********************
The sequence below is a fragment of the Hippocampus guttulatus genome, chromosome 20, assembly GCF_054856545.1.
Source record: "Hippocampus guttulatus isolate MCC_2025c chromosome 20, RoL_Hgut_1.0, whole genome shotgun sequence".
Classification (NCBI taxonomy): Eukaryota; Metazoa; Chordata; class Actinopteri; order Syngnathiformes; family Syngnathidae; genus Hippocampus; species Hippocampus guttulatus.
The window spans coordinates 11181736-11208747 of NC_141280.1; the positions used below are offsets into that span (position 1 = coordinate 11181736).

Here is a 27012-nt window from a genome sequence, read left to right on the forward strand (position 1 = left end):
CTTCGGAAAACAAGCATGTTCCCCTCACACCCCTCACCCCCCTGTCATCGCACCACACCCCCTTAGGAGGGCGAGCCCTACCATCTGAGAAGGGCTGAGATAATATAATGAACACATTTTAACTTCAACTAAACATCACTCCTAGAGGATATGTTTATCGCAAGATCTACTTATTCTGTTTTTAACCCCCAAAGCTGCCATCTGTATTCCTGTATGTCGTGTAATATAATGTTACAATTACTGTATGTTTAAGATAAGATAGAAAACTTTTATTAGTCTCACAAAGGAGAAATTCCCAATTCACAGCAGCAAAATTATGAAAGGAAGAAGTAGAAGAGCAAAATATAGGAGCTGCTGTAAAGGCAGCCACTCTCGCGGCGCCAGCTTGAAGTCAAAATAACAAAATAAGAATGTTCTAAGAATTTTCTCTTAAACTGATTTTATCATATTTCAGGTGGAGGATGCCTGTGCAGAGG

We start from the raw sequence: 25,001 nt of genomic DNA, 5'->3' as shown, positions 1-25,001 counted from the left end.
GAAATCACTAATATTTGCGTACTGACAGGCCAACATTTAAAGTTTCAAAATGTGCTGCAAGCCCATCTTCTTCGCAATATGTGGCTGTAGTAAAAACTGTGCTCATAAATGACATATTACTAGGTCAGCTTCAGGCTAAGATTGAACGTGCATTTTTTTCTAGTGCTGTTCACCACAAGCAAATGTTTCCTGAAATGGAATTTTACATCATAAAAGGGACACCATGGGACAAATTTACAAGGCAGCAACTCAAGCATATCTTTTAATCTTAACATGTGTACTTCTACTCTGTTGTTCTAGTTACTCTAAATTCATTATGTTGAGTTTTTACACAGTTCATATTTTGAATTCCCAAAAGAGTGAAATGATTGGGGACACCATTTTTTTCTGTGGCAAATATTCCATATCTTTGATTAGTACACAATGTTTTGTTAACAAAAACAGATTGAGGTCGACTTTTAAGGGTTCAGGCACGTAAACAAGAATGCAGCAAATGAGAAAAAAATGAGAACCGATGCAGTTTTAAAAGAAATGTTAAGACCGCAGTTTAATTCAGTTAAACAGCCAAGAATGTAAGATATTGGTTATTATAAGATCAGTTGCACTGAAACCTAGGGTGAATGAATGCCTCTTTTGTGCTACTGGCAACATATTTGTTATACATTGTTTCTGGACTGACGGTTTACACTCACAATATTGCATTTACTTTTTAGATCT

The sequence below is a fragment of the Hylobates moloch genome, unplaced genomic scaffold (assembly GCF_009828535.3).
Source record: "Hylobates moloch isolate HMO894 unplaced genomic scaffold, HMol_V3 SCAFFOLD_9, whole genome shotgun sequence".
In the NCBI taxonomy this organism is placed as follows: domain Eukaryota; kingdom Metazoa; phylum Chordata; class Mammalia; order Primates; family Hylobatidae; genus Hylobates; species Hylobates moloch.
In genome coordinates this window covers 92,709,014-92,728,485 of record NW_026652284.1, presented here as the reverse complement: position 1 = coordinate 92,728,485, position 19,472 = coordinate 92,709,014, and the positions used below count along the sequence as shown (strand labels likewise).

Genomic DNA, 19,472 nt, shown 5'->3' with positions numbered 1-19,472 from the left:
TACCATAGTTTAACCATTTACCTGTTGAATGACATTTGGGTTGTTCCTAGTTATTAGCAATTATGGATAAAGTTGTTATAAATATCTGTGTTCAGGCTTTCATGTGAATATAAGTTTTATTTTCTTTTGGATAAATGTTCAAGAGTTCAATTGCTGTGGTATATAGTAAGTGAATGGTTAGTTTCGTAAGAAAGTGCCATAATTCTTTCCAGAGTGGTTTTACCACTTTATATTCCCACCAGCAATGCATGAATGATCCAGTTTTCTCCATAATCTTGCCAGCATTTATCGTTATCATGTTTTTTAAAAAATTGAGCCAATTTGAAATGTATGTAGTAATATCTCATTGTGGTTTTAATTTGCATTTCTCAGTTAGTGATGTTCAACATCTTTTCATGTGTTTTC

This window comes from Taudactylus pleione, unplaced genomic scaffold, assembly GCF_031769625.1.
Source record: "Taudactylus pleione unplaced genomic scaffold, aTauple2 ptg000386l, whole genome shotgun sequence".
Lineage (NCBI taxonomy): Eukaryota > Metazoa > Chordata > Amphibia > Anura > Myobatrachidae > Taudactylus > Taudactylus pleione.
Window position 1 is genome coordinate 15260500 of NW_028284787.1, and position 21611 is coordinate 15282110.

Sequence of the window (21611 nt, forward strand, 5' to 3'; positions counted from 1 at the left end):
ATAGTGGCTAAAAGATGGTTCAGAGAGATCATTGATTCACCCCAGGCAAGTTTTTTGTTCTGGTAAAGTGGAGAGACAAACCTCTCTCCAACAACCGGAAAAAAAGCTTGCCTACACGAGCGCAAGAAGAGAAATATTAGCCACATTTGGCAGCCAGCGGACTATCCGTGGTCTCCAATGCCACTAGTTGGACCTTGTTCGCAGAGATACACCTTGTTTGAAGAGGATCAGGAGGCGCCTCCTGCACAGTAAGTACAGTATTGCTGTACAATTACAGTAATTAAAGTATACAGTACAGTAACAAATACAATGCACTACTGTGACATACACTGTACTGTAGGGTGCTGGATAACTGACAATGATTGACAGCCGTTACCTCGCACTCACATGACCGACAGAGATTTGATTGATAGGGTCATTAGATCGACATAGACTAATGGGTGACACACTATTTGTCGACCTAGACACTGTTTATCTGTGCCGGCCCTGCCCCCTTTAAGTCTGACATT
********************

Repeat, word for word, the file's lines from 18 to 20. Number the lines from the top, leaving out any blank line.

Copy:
Window position 1 is genome coordinate 15260500 of NW_028284787.1, and position 21611 is coordinate 15282110.

Sequence of the window (21611 nt, forward strand, 5' to 3'; positions counted from 1 at the left end):
ATAGTGGCTAAAAGATGGTTCAGAGAGATCATTGATTCACCCCAGGCAAGTTTTTTGTTCTGGTAAAGTGGAGAGACAAACCTCTCTCCAACAACCGGAAAAAAAGCTTGCCTACACGAGCGCAAGAAGAGAAATATTAGCCACATTTGGCAGCCAGCGGACTATCCGTGGTCTCCAATGCCACTAGTTGGACCTTGTTCGCAGAGATACACCTTGTTTGAAGAGGATCAGGAGGCGCCTCCTGCACAGTAAGTACAGTATTGCTGTACAATTACAGTAATTAAAGTATACAGTACAGTAACAAATACAATGCACTACTGTGACATACACTGTACTGTAGGGTGCTGGATAACTGACAATGATTGACAGCCGTTACCTCGCACTCACATGACCGACAGAGATTTGATTGATAGGGTCATTAGATCGACATAGACTAATGGGTGACACACTATTTGTCGACCTAGACACTGTTTATCTGTGCCGGCCCTGCCCCCTTTAAGTCTGACATT